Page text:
Age teaches you a lot of things. You start to realize that you might never be the person you thought you'd be as a child. Days go by, you start to lose more and gain less. I thought about this as I thought about the old man, raging like Dylan Thomas against the night; an old man nearing the end of his days fighting against nature, time, death, a fish, able to boil all things down into one climatic struggle on the high seas. At the end, he did not succeed, at least not in the manner he'd foreseen, but he was, in an inimitable way, victorious.

  • Stephen

    My

    time reading

    and I absolutely

    . Sometimes the experience you have with a book can be effected by many things beyond the narrative itself, and I think that is certainly the case here. While I believe I would have loved this story regardless, there is no doubt that the stars aligned themselves perfectly to make this a singularly special read for me.

    Let me explain...

    Last year, I was in Napa with my wife and two of our best friends celebrating my (

    ) 40th birthday

    My

    time reading

    and I absolutely

    . Sometimes the experience you have with a book can be effected by many things beyond the narrative itself, and I think that is certainly the case here. While I believe I would have loved this story regardless, there is no doubt that the stars aligned themselves perfectly to make this a singularly special read for me.

    Let me explain...

    Last year, I was in Napa with my wife and two of our best friends celebrating my (

    ) 40th birthday. It was the latter part of October (near the end of harvest time) and the weather was perfect...

    , it’s Napa.

    We were staying at our favorite Napa sanctuary, the Villagio Inn and Spa.

    Though pricey, Vellagio is just about perfect, it's centrally located, with wonderful rooms, and one of the BEST breakfast spreads in the world...Hey, when you are going out drinking all day, it is important to load up on foodstuffs to avoid alcohol-related trouble. have a nice big breakfast before you go out and drink all day...it is called being

    .

    Speaking of drinking all day, we had just come back from an awesome tour of the

    which is, I shit you not, a real castle in the middle of Napa, California...

    …complete with

    ...and a

    …..yep, a rack, an Iron Maiden and some device that made me constipated just looking at it.

    .

    .

    .

    Anyway, we got back to the room and had a few hours to relax before a late dinner reservation. Well, I don’t sleep all that much and so, while my wife took a nap (light weight that she is), I decided I would find something fairly short to read. I choose this story because it was only 100 pages long (or just under 3 hours via audio) and it seemed to fit my time allotment perfectly.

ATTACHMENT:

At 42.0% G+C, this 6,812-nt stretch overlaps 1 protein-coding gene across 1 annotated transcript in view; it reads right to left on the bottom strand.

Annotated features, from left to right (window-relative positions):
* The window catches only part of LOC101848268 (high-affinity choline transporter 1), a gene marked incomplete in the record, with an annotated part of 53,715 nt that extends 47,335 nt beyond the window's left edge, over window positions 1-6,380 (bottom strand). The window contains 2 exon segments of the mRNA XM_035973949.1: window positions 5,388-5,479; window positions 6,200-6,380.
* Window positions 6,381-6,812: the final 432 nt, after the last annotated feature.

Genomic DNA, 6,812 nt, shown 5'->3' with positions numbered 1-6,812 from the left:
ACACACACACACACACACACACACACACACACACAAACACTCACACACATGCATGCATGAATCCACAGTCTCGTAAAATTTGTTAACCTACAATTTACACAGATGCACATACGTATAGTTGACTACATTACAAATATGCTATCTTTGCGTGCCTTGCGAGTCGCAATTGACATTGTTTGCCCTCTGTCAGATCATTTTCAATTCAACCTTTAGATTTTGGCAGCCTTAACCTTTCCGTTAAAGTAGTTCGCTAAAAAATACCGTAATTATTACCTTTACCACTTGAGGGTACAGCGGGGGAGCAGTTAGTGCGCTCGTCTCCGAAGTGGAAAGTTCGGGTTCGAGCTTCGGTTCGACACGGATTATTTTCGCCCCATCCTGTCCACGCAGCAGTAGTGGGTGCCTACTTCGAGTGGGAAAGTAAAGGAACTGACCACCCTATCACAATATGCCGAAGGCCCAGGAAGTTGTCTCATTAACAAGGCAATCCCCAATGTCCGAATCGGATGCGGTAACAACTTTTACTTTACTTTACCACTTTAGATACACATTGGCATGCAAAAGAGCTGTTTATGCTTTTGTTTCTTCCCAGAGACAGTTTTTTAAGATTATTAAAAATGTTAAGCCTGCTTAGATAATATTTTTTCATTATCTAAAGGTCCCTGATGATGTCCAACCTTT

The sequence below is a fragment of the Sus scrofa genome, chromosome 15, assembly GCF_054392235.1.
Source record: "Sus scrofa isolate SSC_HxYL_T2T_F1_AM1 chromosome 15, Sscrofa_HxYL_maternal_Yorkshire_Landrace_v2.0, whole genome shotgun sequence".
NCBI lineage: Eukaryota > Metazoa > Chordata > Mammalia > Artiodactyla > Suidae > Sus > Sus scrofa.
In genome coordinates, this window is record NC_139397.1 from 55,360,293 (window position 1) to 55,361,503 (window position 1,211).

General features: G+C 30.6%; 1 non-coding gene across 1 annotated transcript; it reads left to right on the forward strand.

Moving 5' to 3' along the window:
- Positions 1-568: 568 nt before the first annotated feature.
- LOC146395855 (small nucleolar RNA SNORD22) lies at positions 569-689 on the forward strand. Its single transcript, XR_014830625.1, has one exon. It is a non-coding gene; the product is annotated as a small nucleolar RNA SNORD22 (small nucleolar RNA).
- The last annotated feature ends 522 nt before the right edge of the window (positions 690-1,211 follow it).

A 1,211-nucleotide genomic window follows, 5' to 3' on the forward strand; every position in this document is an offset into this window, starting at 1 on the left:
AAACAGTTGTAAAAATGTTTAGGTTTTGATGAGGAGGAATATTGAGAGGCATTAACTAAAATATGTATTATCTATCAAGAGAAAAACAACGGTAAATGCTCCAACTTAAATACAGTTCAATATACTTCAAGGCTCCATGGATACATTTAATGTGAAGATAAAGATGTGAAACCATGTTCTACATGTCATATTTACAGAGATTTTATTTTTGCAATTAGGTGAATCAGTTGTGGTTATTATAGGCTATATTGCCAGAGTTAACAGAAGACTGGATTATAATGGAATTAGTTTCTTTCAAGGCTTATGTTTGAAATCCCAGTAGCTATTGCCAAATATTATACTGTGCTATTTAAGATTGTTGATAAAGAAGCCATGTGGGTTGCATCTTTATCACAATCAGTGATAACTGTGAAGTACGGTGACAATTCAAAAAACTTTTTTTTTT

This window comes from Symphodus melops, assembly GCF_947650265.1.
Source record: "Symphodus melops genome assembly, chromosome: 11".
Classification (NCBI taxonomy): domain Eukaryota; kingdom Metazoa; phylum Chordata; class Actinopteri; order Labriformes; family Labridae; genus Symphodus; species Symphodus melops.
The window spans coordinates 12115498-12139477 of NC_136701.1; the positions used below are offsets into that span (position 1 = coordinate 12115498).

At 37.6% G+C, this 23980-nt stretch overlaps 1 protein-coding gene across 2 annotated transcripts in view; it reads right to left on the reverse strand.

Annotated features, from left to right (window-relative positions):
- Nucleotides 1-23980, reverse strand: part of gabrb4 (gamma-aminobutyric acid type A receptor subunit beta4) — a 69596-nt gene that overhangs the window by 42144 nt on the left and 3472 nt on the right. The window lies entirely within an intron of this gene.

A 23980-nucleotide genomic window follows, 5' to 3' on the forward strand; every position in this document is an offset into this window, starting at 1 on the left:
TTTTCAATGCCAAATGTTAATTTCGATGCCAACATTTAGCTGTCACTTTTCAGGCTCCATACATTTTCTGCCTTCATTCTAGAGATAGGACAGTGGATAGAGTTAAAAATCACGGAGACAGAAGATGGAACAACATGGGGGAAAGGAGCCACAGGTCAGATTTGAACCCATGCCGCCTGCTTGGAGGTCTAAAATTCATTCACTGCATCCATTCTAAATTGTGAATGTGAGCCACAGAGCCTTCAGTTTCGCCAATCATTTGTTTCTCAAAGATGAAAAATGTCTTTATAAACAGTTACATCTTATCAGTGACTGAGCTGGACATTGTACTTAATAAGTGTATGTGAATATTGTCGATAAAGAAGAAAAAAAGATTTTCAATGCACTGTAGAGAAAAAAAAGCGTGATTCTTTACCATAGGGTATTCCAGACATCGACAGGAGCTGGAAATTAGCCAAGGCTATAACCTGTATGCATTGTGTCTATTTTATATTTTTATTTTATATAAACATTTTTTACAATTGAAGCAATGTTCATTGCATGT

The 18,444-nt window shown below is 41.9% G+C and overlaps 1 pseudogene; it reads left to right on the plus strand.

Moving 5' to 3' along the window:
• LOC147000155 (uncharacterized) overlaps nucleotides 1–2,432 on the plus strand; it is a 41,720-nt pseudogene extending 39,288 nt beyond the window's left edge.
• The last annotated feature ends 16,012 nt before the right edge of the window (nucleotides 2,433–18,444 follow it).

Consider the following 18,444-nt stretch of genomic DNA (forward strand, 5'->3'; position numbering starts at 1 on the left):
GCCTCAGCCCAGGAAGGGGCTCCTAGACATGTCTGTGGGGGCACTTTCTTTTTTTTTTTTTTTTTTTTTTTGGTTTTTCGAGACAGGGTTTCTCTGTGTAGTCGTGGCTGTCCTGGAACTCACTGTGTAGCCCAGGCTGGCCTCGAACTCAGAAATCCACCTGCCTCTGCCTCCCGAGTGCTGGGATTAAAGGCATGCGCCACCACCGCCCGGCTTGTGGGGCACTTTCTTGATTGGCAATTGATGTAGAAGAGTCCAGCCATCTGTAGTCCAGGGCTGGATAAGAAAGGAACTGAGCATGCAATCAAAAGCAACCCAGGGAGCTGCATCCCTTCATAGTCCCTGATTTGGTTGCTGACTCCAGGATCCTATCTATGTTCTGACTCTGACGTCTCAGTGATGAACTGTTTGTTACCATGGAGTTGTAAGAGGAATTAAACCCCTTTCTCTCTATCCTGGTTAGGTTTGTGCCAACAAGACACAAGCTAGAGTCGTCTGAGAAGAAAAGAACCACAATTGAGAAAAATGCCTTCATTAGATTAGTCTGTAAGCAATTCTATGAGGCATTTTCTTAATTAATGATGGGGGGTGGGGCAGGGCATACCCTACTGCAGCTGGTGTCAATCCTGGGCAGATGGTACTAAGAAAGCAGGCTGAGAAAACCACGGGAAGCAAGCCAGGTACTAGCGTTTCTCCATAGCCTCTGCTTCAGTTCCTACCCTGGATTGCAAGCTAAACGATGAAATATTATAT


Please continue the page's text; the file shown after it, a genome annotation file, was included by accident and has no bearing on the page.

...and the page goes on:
So, feeling a little buzzed and in a superb, yet contemplative mood (I had just turned 40 for crying out loud), I poured myself another glass of wine (shut up and don't judge me), went and sat on the balcony outside our room and, with the sun starting to go down, began listening to the audio version of this story.

    Well, this story slammed me and had me sucked in and captive from the very first words:

    By the way, now would be a good time to mention that the audio version I listened to was read by Donald Sutherland, and the marriage of the story with Sutherland’s perfect narration was nothing short of magical. In my opinion it is THE ONLY VERSION of the audio book that should be sold. 



    As many have said (and almost as many have complained), this is in many ways a simple story about an old Cuban fisherman named Santiago, who has had a significant run of bad luck fishing (i.e., 84 days).

    Attempting to change his luck, he decides to take his skiff further out than he has ever gone before, "

    " Eventually, he lands the largest Marlin he's ever seen and the bulk of the narrative details his epic struggle to reel in the fish and get it back to shore. 



    Yes, a simple story and Hemingway uses sparse, straight-forward prose...and devastates with them. The most powerful emotions, passions and struggles that people experience are often tied to the most basic needs and the most elemental aspects of who they are. I felt an immediate connection to the story and was deeply moved by the restrained, yet palpable power of the narrative.

    The most lasting message that I took away from the story was that, despite the many hardships Santiago faces, and the titanic trials that he endures on the open sea, I

    felt that I was supposed to pity or feel sorry for him in any way. Here was a person doing what he loves to do, what gives him purpose in life, and struggling with an iron will to accomplish his goal. The struggle is hard, it is difficult, but it is who he is and what gives him fulfillment in life. All I could feel was giant admiration for this man.

    I found this uplifting and a powerful reaffirmation of what is truly important in life.

    Whether it was the setting I was in, the mood I was in, the wine I was drinking, the wonderful narration or the power of the words themselves, in the end the result was the same. I felt ALIVE, and for that I say thank you “Papa” wherever you are!!! 


    That is basically it, but I wanted to leave you with my favorite line from the story, one that I think encapsulates everything Hemingway set out to accomplish in his tale.

    5.0 stars and one of my “All Time" favorites. HIGHEST POSSIBLE RECOMMENDATION!!